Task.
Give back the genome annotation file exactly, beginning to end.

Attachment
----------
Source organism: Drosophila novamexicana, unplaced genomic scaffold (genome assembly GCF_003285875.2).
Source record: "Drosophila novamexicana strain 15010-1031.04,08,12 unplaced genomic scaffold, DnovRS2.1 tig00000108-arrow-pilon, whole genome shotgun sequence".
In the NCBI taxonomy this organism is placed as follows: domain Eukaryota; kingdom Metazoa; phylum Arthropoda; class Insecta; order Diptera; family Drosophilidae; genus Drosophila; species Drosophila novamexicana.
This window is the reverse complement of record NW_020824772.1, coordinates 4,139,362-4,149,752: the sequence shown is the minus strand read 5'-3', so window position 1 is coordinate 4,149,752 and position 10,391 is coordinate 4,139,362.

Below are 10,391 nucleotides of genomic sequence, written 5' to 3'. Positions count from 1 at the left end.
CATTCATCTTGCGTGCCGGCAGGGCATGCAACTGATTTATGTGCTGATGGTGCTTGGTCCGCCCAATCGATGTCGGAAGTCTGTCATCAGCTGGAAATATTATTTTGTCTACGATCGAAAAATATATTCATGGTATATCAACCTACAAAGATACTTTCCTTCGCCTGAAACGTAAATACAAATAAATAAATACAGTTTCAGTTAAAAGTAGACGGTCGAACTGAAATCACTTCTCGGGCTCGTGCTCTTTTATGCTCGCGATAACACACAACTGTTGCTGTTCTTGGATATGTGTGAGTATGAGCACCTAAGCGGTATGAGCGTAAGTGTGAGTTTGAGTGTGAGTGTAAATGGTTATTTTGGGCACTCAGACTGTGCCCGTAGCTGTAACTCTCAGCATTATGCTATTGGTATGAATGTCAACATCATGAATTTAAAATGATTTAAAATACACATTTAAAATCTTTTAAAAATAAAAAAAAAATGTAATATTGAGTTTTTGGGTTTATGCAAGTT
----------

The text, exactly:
Source organism: Drosophila novamexicana, unplaced genomic scaffold (genome assembly GCF_003285875.2).
Source record: "Drosophila novamexicana strain 15010-1031.04,08,12 unplaced genomic scaffold, DnovRS2.1 tig00000108-arrow-pilon, whole genome shotgun sequence".
In the NCBI taxonomy this organism is placed as follows: domain Eukaryota; kingdom Metazoa; phylum Arthropoda; class Insecta; order Diptera; family Drosophilidae; genus Drosophila; species Drosophila novamexicana.
This window is the reverse complement of record NW_020824772.1, coordinates 4,139,362-4,149,752: the sequence shown is the minus strand read 5'-3', so window position 1 is coordinate 4,149,752 and position 10,391 is coordinate 4,139,362.

Below are 10,391 nucleotides of genomic sequence, written 5' to 3'. Positions count from 1 at the left end.
CATTCATCTTGCGTGCCGGCAGGGCATGCAACTGATTTATGTGCTGATGGTGCTTGGTCCGCCCAATCGATGTCGGAAGTCTGTCATCAGCTGGAAATATTATTTTGTCTACGATCGAAAAATATATTCATGGTATATCAACCTACAAAGATACTTTCCTTCGCCTGAAACGTAAATACAAATAAATAAATACAGTTTCAGTTAAAAGTAGACGGTCGAACTGAAATCACTTCTCGGGCTCGTGCTCTTTTATGCTCGCGATAACACACAACTGTTGCTGTTCTTGGATATGTGTGAGTATGAGCACCTAAGCGGTATGAGCGTAAGTGTGAGTTTGAGTGTGAGTGTAAATGGTTATTTTGGGCACTCAGACTGTGCCCGTAGCTGTAACTCTCAGCATTATGCTATTGGTATGAATGTCAACATCATGAATTTAAAATGATTTAAAATACACATTTAAAATCTTTTAAAAATAAAAAAAAAATGTAATATTGAGTTTTTGGGTTTATGCAAGTT